First Amendment, charitable solicitation, commercial speech, content neutrality, speaker-based interests
Constitutional Law | Law
The Supreme Court shaped its approach to charitable solicitation in a trilogy of cases in the 1980s: Schaumburg v. Citizens for a Better Environment (1980), Secretary of State of Maryland v. Joseph H. Munson Co. (1984), and Riley v. National Federation of the Blind of North Carolina (1988). Owing largely to ambiguity surrounding the concepts of content analysis, tiered scrutiny, and commercial speech emerging during that era, the Court failed to articulate a coherent framework for evaluating regulations of charitable solicitation. The result has left the Court without a clear understanding of the value of charitable solicitation. It has also left lower courts without a workable test for evaluating regulations affecting this form of speech: the Eighth and Tenth Circuits interpret Schaumburg as an intermediate scrutiny test, the Third and Eleventh Circuits view it as a strict scrutiny test, and the Fourth Circuit has simply noted that the Court has been 'unclear' about the appropriate standard. I propose a new test that incorporates current notions of content analysis and tiered scrutiny and better accounts for the speaker-based interests tied to charitable solicitation. My approach is cognizant of the matters of public concern advanced both directly and indirectly through charitable solicitation. I conclude that a balancing of interests offers a more appropriate review of charitable solicitation regulation than the cumbersome formulations arising out of the Schaumburg trilogy.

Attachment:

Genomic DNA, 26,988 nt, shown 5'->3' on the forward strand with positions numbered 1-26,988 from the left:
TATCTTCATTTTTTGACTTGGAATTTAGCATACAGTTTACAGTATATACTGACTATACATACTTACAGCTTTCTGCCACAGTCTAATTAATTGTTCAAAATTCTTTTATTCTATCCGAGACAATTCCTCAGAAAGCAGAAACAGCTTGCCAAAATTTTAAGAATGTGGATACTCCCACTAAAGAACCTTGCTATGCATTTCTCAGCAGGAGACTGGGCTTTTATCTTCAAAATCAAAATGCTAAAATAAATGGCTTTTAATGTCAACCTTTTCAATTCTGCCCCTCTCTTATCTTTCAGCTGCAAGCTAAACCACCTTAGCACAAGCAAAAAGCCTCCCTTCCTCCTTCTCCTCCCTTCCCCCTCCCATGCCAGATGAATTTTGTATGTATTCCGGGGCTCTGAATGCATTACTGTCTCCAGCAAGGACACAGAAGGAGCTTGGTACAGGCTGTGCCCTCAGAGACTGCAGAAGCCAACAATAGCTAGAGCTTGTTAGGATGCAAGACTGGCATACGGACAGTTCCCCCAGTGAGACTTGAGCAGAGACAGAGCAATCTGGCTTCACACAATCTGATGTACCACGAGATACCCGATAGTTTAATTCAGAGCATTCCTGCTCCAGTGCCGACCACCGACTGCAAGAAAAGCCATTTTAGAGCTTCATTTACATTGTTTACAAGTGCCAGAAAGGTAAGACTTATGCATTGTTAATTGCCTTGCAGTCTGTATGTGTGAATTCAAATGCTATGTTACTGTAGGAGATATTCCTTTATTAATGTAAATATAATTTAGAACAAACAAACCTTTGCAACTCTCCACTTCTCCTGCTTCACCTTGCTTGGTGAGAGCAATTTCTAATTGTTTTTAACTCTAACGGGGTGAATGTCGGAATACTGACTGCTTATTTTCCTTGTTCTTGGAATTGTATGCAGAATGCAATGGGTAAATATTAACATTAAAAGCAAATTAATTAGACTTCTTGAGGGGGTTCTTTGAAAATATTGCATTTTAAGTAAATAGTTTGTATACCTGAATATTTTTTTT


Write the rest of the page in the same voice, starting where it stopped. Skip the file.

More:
John D. Inazu, Making Sense of Schaumburg: Seeking Coherence in First Amendment Charitable Solicitation Law, 92 Marquette Law Review 551-589 (2009)